The following sample of thesis titles illustrate the types of study pursued by students in this program:
- “Native Women and Work: Changing Representations in Photographs from the Collections of the National Film Board and the Department of Indian Affairs and Northern Development” (1995)
- “These Things are Our Totems: Marius Barbeau and the Indigenization of Canadian Art and Culture in the 1920s” (1995)
- “Agents of Change: new Architectural Process in British Columbia First Nations Schools” (1998)
- “Carving Out a Future: Contemporary Inuit Sculpture of Third Generation Artists from Arviat, Cape Dorset and Clyde River” (1999)
Prerequisites: To be admitted to the master’s program applicants must hold an Honours B.A. (or the equivalent) in art history or a related discipline with at least high honours standing. Related disciplines are anthropology, Canadian history and Canadian studies. Applicants without a background in art history may be required to take up to a maximum of 2.0 credits in certain designated courses from the undergraduate art history program in addition to their regular program.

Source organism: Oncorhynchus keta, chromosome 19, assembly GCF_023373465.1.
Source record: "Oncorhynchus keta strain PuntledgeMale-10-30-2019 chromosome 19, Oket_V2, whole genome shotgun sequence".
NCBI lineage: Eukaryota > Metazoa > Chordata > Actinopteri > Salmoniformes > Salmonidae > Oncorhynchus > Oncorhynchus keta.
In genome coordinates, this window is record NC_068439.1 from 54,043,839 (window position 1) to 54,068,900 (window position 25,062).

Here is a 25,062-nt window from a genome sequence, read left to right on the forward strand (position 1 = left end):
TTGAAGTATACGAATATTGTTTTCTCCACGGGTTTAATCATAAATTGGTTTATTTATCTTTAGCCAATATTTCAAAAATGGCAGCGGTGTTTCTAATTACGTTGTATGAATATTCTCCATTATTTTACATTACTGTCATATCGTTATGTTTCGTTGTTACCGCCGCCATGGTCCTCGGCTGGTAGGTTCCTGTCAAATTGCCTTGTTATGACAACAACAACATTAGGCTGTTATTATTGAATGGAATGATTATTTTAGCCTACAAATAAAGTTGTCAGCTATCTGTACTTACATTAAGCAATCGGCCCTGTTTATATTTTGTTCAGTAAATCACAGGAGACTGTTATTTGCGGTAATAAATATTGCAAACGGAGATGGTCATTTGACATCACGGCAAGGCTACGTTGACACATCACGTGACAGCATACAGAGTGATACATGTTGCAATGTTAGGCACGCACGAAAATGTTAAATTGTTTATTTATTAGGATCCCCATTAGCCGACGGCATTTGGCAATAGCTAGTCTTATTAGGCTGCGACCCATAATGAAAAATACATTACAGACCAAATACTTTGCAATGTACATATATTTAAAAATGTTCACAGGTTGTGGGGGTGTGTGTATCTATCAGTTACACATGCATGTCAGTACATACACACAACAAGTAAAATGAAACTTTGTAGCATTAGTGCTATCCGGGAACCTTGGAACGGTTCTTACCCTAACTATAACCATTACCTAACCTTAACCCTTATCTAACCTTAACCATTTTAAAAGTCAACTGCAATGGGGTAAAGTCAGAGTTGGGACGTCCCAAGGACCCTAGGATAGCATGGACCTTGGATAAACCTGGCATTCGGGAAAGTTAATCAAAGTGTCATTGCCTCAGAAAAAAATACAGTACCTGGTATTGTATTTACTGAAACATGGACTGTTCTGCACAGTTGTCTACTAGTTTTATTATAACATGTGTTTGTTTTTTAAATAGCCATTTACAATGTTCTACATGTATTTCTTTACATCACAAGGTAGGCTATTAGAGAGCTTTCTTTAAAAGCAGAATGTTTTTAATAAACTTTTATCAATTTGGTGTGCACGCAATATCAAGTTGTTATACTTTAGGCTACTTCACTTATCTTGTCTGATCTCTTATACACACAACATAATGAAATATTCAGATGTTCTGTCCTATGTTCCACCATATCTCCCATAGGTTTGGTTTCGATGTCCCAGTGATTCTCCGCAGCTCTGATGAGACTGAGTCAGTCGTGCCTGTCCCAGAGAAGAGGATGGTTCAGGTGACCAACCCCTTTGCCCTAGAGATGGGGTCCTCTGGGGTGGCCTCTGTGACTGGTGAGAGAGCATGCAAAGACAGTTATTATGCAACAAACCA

Remarks: Students in the Master’s of Arts in Art History focusing on Aboriginal creative production and aesthetic culture have opportunities to earn course credit for practicum courses in the many institutions in the national capital region, to carry out original research in their collections and to work with their specialists.
Ottawa’s collecting institutions and libraries include: National Gallery of Canada, Canadian Museum of Civilization, National Archives of Canada, National Library, National Research Council of Canada Libraries, Canadian Conservation Institute, Canadian Museum of Contemporary Photography, Parks Canada, the Indian Art Centre, Department of Indian and Northern Affairs, and the Carleton University Art Gallery. Also within easy reach are the museums of Montreal (Canadian Centre for Architecture, Montreal Museum of Fine Arts, McCord Museum, Museum of Contemporary Art) and Toronto (Art Gallery of Ontario, Royal Ontario Museum, Sigmund Samuel Canadiana Gallery, The Power Plant).